Banks are bracing for when their three- and six-month forbearance agreements with commercial property owners end and must evaluate whether the borrower is still financially viable, said Frank Gonzalez, managing principal accounting firm MBAF in Miami.
In the first 90 days of the pandemic, regulators allowed banks to grant forbearance without classifying loans as “troubled debt restructuring” – a category that requires a review of the loan’s true value and potentially a charge-off to the bank’s books. The longer borrowers are unable to pay their full loan amounts, the greater the risk of banks labeling them as trouble debt.
Gonzalez said banks will start asking for personal guaranties to boost the value of their collateral.
“I am concerned [about more commercial foreclosures] and the banking institutions are concerned,” he said.
Property owners with loans in the commercial mortgage-backed securities (CMBS) market face the biggest challenge because servicers of those loans rarely have relationships with the borrowers, so the priority is to secure repayment, Lewis said. Data obtained by the Business Journal showed an increasing delinquency rate of CMBS loans to South Florida commercial properties, and many three-month forbearance agreements that are set to expire in July and August.
“The CMBS market will be a bloodbath,” said Jeremy Larkin, co-chairman of NAI Miami Commercial Real Estate. Larkin expects an increase in tenant bankruptcies, commercial foreclosures and distressed property sales in the fourth quarter. Restaurants without strong drive-thru and delivery operations, personal service businesses, and any tourist-related business will suffer.
Landlords will often work with tenants that were strong performers before the pandemic, but they will require them to pay some rent, Larkin said. The forbearance agreement may have included “golden handcuffs” provision to keep them in the property longer, such as making the deferred rent forgivable only if the tenant renews its lease.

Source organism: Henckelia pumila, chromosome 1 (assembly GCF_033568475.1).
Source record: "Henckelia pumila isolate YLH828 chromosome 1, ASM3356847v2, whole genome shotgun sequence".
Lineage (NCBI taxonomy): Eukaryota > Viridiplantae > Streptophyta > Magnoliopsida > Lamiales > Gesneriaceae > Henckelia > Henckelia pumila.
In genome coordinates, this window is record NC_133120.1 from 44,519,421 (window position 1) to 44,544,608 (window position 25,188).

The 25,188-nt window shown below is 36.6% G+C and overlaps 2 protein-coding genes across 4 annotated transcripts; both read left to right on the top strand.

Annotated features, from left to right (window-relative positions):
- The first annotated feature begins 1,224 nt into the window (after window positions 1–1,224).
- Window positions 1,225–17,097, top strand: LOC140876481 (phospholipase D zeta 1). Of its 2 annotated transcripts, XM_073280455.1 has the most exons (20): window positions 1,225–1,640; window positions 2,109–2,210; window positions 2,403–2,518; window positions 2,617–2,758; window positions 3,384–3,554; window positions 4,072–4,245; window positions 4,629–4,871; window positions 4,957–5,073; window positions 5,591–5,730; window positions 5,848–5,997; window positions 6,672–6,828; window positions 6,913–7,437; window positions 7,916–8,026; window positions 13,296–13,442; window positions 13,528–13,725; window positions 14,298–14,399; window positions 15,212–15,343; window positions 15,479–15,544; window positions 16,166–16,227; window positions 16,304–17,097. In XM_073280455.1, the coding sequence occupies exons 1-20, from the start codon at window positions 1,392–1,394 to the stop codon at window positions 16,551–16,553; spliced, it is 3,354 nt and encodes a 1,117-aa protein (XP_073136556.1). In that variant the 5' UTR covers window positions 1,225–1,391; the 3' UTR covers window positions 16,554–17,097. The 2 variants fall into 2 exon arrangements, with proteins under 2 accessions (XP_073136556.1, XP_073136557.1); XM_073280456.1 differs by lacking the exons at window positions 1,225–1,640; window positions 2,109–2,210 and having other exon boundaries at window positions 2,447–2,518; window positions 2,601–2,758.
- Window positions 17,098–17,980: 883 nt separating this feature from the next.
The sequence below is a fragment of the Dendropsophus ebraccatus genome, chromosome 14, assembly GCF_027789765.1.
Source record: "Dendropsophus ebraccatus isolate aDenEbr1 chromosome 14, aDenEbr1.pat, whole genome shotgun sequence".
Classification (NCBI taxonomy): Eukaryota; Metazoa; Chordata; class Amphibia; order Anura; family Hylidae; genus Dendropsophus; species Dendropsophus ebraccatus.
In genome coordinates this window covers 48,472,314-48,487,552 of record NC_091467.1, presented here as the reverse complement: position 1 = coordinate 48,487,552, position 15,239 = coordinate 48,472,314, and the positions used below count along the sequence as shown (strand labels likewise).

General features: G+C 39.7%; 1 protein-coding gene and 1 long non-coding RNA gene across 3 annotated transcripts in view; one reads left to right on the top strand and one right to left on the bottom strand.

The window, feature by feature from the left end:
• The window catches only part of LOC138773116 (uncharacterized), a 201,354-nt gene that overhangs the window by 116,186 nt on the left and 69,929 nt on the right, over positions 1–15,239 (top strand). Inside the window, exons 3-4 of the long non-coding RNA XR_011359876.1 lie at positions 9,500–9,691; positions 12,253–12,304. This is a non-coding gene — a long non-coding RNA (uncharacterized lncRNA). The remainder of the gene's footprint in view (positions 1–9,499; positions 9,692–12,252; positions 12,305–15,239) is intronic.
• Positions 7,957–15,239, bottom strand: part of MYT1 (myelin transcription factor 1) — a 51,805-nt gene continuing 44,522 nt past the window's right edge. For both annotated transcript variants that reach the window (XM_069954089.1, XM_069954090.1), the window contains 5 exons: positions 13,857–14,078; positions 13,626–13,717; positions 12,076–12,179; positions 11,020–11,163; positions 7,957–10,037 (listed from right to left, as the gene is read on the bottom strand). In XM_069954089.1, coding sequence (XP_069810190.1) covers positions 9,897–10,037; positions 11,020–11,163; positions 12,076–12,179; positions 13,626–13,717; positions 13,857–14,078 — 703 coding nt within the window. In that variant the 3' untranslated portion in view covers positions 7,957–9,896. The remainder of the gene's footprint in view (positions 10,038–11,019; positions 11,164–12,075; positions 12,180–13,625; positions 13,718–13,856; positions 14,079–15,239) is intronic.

John Ebenger, director of real estate tax services at Fort Lauderdale-based Berkowitz Pollack Brant Advisors and Accountants, said some of his landlord clients are tying restaurants’ rent to a percentage of their revenue. Still, he expects rents to fall due to a large supply of available space as many tenants permanently close.
Many downtown office buildings have issues with tenants seeking relief because they no longer need as much space as staffers work remotely, said attorney Steve Silverman, a shareholder at Kluger, Kaplan, Silverman, Katzen & Levine. Office owners are often reluctant to file eviction lawsuits, but they may have no other choice, he added.
“It could get very ugly,” Silverman said. “This could spawn a tremendous amount of litigation.”
Commercial landlords would prefer to work out deals with tenants because they don’t want empty spaces when they’re especially difficult to fill, said Jeffrey Snyder, a Bilzin Sumberg attorney. However, it’s been hard to ink long-term restructuring deals due to the uncertainty of future revenues and an ailing economy.
“A day of reckoning has to happen,” Snyder said. “This isn’t sustainable.”
Harold (Hal) Lewis is co-founder and co-managing partner of the Miami law firm of Pathman Schermer Tandy, LLP, and is head of the firm’s finance and real estate departments. Contact him at firstname.lastname@example.org.